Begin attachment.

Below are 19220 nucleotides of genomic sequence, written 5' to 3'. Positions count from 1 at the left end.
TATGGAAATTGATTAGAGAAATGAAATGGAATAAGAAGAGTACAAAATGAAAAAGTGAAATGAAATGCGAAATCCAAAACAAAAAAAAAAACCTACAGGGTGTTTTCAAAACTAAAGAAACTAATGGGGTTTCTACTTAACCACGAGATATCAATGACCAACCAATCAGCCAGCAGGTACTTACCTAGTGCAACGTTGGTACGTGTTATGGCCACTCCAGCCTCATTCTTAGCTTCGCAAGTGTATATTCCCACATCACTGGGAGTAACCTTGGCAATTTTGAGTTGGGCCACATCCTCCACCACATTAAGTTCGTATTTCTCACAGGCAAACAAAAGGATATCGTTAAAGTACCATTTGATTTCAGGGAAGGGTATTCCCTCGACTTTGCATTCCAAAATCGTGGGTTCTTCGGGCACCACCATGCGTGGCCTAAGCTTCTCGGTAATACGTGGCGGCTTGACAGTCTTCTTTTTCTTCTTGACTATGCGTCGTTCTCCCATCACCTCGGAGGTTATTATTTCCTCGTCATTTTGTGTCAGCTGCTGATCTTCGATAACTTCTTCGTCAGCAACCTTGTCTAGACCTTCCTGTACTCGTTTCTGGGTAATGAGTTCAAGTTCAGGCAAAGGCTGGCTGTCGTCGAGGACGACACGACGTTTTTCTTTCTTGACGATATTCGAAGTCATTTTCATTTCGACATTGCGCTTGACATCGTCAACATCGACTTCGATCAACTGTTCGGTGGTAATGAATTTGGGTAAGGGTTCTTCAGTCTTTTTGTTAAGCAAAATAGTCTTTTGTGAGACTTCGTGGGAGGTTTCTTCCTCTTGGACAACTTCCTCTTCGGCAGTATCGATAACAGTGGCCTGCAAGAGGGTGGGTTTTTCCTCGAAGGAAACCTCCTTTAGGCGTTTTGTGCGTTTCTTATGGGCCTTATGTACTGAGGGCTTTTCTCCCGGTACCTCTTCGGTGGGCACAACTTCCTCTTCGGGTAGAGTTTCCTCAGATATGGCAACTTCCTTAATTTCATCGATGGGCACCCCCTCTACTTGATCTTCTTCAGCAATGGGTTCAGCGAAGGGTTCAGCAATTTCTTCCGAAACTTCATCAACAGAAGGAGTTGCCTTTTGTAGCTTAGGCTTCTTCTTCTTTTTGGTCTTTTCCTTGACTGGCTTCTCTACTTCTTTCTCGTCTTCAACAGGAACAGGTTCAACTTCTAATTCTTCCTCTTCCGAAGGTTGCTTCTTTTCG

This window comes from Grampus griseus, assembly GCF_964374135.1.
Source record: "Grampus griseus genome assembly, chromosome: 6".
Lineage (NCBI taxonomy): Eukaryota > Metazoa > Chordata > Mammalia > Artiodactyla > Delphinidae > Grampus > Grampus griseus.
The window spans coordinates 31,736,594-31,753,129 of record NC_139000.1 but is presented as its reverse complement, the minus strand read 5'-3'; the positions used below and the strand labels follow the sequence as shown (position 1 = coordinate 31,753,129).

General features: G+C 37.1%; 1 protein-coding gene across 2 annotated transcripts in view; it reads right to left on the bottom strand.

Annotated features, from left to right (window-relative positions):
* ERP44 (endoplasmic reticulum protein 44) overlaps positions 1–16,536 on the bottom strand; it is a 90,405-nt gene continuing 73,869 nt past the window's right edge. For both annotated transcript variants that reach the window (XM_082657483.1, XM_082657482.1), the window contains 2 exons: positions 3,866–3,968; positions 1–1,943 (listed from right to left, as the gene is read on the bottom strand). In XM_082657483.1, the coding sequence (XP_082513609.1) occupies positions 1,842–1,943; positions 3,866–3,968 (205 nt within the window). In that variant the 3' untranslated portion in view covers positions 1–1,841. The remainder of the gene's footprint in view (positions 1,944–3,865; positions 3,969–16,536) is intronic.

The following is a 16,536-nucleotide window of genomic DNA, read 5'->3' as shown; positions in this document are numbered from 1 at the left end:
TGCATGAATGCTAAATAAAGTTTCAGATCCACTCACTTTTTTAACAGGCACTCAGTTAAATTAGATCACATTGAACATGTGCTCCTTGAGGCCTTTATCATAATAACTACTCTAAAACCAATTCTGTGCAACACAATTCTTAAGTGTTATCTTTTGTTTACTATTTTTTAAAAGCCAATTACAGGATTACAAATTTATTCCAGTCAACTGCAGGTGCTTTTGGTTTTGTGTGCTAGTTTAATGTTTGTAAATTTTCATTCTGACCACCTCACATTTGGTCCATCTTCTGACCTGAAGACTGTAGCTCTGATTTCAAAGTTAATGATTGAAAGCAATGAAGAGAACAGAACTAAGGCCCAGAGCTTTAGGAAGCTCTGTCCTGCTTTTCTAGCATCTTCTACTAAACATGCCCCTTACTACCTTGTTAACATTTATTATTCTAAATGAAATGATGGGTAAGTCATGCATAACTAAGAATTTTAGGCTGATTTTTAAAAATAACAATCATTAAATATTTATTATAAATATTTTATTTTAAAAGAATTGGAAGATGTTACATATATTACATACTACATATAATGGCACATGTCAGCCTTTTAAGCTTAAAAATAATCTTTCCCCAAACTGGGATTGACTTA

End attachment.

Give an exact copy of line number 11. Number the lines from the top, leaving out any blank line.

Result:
TGCATGAATGCTAAATAAAGTTTCAGATCCACTCACTTTTTTAACAGGCACTCAGTTAAATTAGATCACATTGAACATGTGCTCCTTGAGGCCTTTATCATAATAACTACTCTAAAACCAATTCTGTGCAACACAATTCTTAAGTGTTATCTTTTGTTTACTATTTTTTAAAAGCCAATTACAGGATTACAAATTTATTCCAGTCAACTGCAGGTGCTTTTGGTTTTGTGTGCTAGTTTAATGTTTGTAAATTTTCATTCTGACCACCTCACATTTGGTCCATCTTCTGACCTGAAGACTGTAGCTCTGATTTCAAAGTTAATGATTGAAAGCAATGAAGAGAACAGAACTAAGGCCCAGAGCTTTAGGAAGCTCTGTCCTGCTTTTCTAGCATCTTCTACTAAACATGCCCCTTACTACCTTGTTAACATTTATTATTCTAAATGAAATGATGGGTAAGTCATGCATAACTAAGAATTTTAGGCTGATTTTTAAAAATAACAATCATTAAATATTTATTATAAATATTTTATTTTAAAAGAATTGGAAGATGTTACATATATTACATACTACATATAATGGCACATGTCAGCCTTTTAAGCTTAAAAATAATCTTTCCCCAAACTGGGATTGACTTA